Advantages and disadvantages of S-Corporations for freelancers

Freelancing is great, whether you’re a sole proprietor or operating a S Corporation or LLC. The flexibility of making your own hours, the freedom of picking and choosing your clients, the joy of paperwork and figuring out your taxes…

Yeah, scratch that last part. That part stinks. And there’s all that S Corp and LLC talk…

So one of the most important things any freelancer needs to figure out is how they are structuring their business. Being a sole proprietor is the easiest option,  but it has its own set of pluses and minuses.

Here’s the scoop (and keep in mind this is for informational purposes only, and here at Almost Millions we 100% recommend talking to a qualified accountant or tax professional):


A S-Corporation is a specific type of corporation where all profits and losses are passed on directly to the company’s shareholder. Many people start what are called “Single Employee S-Corporations”–legal structures where a corporation only has one employee, typically the freelancer or self-employed person who starts the company.

Unlike other kinds of corporations, S-Corporations avoids double taxation for both the corporation and the shareholder. This is financially beneficial for many freelancers and self employed individuals.


As mentioned above, S-Corporations offer a strong tax situation for many freelancers. Depending on the state you live in, you may or may not pay state taxes and an annual fee for the S-Corporation. But for many freelancers and self-employed individuals–especially those making over $100,000 a year, S-Corporations offer substantial tax savings.

They also offer a great secondary benefit: Legal protection. In case a business transaction goes south and the worst happens and it turns to lawsuits or arbitration, single-employee S-Corporations guarantee a likely legal shield from losing your home or personal possessions.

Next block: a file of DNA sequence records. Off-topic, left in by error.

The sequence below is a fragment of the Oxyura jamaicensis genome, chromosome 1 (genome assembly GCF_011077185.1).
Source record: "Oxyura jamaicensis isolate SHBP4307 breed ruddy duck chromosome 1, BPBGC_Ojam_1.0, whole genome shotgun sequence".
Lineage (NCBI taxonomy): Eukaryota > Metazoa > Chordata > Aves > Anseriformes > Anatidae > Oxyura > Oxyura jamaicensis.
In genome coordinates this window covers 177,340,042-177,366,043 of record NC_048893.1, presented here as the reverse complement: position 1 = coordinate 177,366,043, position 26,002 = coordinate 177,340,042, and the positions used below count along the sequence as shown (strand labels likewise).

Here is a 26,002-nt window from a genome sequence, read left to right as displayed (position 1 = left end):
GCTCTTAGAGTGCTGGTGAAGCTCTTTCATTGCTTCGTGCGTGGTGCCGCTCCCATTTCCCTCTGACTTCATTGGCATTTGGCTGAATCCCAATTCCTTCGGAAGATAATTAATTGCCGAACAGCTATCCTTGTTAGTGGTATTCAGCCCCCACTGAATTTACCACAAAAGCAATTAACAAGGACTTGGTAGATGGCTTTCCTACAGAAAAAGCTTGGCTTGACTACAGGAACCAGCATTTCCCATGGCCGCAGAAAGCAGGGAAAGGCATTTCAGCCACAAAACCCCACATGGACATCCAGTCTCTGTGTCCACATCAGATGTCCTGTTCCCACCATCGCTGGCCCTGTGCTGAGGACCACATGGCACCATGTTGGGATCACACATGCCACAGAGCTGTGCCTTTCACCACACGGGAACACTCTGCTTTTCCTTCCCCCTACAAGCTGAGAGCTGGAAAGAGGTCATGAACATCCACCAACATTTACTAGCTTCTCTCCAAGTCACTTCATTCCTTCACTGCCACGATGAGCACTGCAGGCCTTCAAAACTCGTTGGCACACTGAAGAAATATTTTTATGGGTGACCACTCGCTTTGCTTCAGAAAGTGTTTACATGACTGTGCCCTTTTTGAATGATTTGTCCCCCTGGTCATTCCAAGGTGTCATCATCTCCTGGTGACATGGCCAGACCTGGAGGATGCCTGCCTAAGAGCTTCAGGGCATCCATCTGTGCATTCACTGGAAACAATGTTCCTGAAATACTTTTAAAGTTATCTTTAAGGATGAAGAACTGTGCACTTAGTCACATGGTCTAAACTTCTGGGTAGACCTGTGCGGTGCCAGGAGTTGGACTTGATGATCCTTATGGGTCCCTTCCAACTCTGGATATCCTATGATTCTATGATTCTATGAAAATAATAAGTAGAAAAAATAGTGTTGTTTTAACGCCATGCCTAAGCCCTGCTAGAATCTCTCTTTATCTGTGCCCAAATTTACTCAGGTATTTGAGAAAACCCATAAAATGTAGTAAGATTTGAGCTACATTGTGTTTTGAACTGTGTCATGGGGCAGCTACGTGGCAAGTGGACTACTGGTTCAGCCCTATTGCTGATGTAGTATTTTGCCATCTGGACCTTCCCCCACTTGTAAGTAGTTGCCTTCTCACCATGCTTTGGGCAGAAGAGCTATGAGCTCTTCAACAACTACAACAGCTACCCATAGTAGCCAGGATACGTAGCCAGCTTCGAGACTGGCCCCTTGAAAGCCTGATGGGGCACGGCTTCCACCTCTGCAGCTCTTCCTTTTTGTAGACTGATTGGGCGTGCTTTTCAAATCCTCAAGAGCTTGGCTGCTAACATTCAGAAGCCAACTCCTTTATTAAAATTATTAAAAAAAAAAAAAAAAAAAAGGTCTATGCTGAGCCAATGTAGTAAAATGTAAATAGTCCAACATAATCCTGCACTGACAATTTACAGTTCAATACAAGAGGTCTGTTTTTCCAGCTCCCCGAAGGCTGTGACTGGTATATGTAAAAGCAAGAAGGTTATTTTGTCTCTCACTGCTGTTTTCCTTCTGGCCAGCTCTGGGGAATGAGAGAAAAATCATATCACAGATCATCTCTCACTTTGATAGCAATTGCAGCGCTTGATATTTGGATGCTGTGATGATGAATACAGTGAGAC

In many states, S-Corporations have to pay expensive annual fees. In California and New York these fees cost more than $500 each year. For freelancers working part-time or who are making under $50,000, this in itself can make self-incorporation less attractive.

Also, if your freelance job or self-employment position requires significant expenses, that changes things. It may make more sense from a purely monetary standpoint to be an independent contractor. This is something to keep in mind for frequent business travelers or individuals such as photographers or full-stack developers who buy expensive equipment on a regular basis.

And while S-Corporations offer better tax benefits than LLCs, they also require considerably more paperwork. If you’re disorganized, bad at deadlines, or not interested in large amounts of paperwork, a S-Corporation might not be the right choice for you.


Honestly, it comes down to two things. The time you have to devote to administrative tasks and how much money you plan to make.

If you plan to make $25,000 or under yearly as a freelancer, being a sole proprietor is the smart money choice – just make sure to get liability insurance.

If making between $25,000 and $100,000 yearly as a freelancer or as a self-employed professional, it may make sense to incorporate as a single-employee S-Corporation or LLC rather than as a sole proprietor. Talk to your tax professional to see which option benefits you the most. In some states, a LLC might make more sense than a S-Corporation. In other states, the converse is the same. We recommend you speak to atax professional to find the right choice.